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Reading and Writing Audio

Files in LabVIEW
Audio Files in LabVIEW
• LabVIEW offers a variety of ways to read and write audio
files in WAV format.

• The Simple Read and Simple Write subVIs located in the


“Programming >> Graphics & Sound >> Sound >> Files”
palette to retrieve an audio signal as a 1-D array from a .wav
file, and also to save a 1-D array that represents an audio
signal to a .wav file.

• You can scale your audio signal to have a maximum absolute


value of one before saving as an audio file

• You can create a two-channel (stereo) audio file.


Retrieve an Audio Signal from a .wav File
• The Sound File Simple Read subVI accepts a filename for an
audio file in .wav format and returns a waveform data type.

• You can read mono or stereo files, and also determine


information such as the audio signal’s sampling frequency, its
total number of samples and the number of channels.

• The following example shows how to use Simple Read to


retrieve the audio signal as an array data type that can be used
as a signal input for your own VIs

• Suppose we have two .wav files


1- mono (one channel), tone-noise.wav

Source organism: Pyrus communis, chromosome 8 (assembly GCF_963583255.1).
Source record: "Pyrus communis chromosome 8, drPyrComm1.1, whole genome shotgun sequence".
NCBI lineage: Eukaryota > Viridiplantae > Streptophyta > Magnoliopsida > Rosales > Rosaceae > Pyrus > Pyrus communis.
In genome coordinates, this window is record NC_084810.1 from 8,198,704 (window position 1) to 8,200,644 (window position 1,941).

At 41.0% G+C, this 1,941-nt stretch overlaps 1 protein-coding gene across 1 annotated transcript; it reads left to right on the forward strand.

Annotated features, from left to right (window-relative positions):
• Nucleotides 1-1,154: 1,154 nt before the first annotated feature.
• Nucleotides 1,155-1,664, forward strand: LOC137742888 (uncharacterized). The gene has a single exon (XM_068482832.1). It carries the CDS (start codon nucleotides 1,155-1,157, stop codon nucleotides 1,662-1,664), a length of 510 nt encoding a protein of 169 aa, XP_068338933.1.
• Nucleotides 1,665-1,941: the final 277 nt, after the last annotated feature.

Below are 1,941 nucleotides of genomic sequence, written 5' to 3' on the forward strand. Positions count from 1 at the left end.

2- Stereo (two channels) left-right.wav
The Sound File Simple Read subVI

3
2

1
Retrieve Mono Audio Signal from a .wav File
Retrieve Stereo Audio Signal from a .wav File
Save an Audio Signal to a .wav File
• The Sound File Simple Write subVI accepts a signal in
waveform data type and a filename and stores the signal
as a .wav file.

• You can set the number of bits per sample (16 is


recommended for best fidelity).

• You must ensure that your signal values lie in the range -
1 to +1, otherwise other applications may not be able to
read your .wav file properly.
Save an Audio Signal to a .wav File
Some Signals that can be Generated
Some Signal Operations
Extra
Signal
Operations
Generating Tone Signal with Noise

Summation
Scaling Audio Signal
• But remember that your signal values lie in the
range -1 to +1, otherwise other applications may
not be able to read your .wav file properly.

• So if the last generated signal is for audio signal,


some applications may can not read it.

• Next slide shows how to scale that signal between


-1 to +1.
Scaling Audio Signal
Create a Two-Channel (Stereo) .wav File

• Creating a stereo .wav file requires that you


assemble an array of waveforms, one for the
left channel and the other for the right channel.